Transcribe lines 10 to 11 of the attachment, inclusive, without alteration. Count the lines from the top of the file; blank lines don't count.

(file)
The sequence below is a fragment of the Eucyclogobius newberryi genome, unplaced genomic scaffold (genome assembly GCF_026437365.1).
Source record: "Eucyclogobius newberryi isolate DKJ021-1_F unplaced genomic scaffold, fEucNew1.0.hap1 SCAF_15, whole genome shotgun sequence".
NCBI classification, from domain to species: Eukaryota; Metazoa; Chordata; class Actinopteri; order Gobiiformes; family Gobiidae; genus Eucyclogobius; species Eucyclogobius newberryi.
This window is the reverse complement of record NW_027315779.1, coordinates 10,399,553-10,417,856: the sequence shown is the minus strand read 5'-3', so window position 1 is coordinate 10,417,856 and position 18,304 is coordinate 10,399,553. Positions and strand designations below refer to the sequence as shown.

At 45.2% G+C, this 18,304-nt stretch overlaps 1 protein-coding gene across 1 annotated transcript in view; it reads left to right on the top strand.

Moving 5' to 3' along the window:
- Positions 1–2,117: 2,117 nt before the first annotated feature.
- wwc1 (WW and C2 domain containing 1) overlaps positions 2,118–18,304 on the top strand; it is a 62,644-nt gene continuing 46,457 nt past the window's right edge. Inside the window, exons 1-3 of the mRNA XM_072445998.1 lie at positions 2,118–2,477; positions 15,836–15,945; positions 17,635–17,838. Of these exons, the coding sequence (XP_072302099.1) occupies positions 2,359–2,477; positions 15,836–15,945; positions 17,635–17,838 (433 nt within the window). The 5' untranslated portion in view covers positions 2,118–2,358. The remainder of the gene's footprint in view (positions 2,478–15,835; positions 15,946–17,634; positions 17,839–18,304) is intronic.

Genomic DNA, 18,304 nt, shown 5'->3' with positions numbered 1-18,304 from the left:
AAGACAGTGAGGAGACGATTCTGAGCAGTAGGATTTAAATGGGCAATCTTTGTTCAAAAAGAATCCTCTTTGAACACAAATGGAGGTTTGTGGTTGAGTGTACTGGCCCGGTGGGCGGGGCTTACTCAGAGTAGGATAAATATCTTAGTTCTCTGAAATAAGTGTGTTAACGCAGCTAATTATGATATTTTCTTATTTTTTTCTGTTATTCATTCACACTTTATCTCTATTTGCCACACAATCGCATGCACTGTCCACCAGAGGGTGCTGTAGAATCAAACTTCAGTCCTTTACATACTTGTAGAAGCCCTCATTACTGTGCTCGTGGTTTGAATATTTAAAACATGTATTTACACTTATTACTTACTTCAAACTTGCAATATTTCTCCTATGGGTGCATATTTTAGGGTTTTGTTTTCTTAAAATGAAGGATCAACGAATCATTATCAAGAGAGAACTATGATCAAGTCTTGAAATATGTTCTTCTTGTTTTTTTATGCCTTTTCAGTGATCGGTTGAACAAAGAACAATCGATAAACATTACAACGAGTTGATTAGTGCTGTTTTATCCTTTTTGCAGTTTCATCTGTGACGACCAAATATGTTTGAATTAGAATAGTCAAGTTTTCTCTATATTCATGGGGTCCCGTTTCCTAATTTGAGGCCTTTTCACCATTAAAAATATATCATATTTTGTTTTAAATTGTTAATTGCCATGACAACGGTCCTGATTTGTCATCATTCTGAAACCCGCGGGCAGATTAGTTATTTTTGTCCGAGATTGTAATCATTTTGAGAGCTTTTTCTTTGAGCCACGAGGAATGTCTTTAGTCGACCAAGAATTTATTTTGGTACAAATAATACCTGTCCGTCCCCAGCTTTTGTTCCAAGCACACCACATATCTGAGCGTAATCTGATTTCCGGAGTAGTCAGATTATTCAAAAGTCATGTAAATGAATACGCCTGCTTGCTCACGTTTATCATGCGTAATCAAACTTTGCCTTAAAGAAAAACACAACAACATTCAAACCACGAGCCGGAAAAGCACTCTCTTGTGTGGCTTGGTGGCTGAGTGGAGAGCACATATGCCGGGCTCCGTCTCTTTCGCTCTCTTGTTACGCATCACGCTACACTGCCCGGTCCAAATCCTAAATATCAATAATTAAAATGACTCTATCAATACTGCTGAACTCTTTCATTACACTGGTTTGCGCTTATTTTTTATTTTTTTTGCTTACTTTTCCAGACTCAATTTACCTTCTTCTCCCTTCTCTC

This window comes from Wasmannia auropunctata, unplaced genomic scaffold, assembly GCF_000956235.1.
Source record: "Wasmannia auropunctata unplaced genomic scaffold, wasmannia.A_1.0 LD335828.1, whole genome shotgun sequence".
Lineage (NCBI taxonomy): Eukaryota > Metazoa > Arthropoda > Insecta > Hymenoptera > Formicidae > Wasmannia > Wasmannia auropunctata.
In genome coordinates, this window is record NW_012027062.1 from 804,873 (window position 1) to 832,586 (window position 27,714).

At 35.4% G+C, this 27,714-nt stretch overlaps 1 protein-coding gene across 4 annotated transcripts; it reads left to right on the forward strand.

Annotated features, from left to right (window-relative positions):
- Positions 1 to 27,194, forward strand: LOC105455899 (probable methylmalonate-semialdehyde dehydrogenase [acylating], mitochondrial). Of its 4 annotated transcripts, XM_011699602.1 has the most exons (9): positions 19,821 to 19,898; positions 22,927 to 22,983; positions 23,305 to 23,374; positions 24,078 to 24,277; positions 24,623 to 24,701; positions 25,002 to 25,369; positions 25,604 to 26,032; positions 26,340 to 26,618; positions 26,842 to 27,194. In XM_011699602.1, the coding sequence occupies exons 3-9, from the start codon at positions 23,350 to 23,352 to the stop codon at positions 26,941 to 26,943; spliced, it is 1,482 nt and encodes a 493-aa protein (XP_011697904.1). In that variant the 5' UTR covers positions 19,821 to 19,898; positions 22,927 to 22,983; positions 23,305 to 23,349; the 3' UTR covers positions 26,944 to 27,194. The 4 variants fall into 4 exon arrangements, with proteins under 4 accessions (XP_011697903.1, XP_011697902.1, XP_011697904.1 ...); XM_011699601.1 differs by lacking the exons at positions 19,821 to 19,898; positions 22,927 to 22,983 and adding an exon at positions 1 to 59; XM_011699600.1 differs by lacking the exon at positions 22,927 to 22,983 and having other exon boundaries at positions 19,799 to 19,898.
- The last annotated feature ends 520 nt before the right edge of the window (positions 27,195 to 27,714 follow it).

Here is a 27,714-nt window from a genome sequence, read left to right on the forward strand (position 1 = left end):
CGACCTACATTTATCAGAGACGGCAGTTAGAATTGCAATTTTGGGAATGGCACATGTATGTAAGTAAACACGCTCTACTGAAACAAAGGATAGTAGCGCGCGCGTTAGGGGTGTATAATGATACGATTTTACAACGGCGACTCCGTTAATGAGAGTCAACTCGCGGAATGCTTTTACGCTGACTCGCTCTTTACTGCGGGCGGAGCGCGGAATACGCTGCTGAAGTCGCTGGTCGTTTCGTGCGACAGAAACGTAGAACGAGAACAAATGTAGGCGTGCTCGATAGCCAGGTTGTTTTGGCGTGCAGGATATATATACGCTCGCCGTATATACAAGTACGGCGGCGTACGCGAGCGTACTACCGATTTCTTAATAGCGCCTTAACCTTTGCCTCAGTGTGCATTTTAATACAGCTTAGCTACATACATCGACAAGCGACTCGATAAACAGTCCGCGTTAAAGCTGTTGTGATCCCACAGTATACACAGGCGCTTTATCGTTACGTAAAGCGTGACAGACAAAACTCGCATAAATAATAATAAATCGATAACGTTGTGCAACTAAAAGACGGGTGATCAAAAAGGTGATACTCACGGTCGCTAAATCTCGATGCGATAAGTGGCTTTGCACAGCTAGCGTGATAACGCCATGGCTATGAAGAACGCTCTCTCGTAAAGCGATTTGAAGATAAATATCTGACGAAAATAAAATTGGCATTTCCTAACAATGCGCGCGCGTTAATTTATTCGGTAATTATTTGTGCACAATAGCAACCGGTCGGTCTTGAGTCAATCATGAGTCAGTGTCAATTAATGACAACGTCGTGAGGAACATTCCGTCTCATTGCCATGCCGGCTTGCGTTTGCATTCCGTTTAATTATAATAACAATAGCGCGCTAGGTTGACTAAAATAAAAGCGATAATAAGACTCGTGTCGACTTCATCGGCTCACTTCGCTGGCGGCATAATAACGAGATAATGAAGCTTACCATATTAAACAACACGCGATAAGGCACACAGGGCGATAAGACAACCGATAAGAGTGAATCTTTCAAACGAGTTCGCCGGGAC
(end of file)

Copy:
AAGACAGTGAGGAGACGATTCTGAGCAGTAGGATTTAAATGGGCAATCTTTGTTCAAAAAGAATCCTCTTTGAACACAAATGGAGGTTTGTGGTTGAGTGTACTGGCCCGGTGGGCGGGGCTTACTCAGAGTAGGATAAATATCTTAGTTCTCTGAAATAAGTGTGTTAACGCAGCTAATTATGATATTTTCTTATTTTTTTCTGTTATTCATTCACACTTTATCTCTATTTGCCACACAATCGCATGCACTGTCCACCAGAGGGTGCTGTAGAATCAAACTTCAGTCCTTTACATACTTGTAGAAGCCCTCATTACTGTGCTCGTGGTTTGAATATTTAAAACATGTATTTACACTTATTACTTACTTCAAACTTGCAATATTTCTCCTATGGGTGCATATTTTAGGGTTTTGTTTTCTTAAAATGAAGGATCAACGAATCATTATCAAGAGAGAACTATGATCAAGTCTTGAAATATGTTCTTCTTGTTTTTTTATGCCTTTTCAGTGATCGGTTGAACAAAGAACAATCGATAAACATTACAACGAGTTGATTAGTGCTGTTTTATCCTTTTTGCAGTTTCATCTGTGACGACCAAATATGTTTGAATTAGAATAGTCAAGTTTTCTCTATATTCATGGGGTCCCGTTTCCTAATTTGAGGCCTTTTCACCATTAAAAATATATCATATTTTGTTTTAAATTGTTAATTGCCATGACAACGGTCCTGATTTGTCATCATTCTGAAACCCGCGGGCAGATTAGTTATTTTTGTCCGAGATTGTAATCATTTTGAGAGCTTTTTCTTTGAGCCACGAGGAATGTCTTTAGTCGACCAAGAATTTATTTTGGTACAAATAATACCTGTCCGTCCCCAGCTTTTGTTCCAAGCACACCACATATCTGAGCGTAATCTGATTTCCGGAGTAGTCAGATTATTCAAAAGTCATGTAAATGAATACGCCTGCTTGCTCACGTTTATCATGCGTAATCAAACTTTGCCTTAAAGAAAAACACAACAACATTCAAACCACGAGCCGGAAAAGCACTCTCTTGTGTGGCTTGGTGGCTGAGTGGAGAGCACATATGCCGGGCTCCGTCTCTTTCGCTCTCTTGTTACGCATCACGCTACACTGCCCGGTCCAAATCCTAAATATCAATAATTAAAATGACTCTATCAATACTGCTGAACTCTTTCATTACACTGGTTTGCGCTTATTTTTTATTTTTTTTGCTTACTTTTCCAGACTCAATTTACCTTCTTCTCCCTTCTCTC

This window comes from Wasmannia auropunctata, unplaced genomic scaffold, assembly GCF_000956235.1.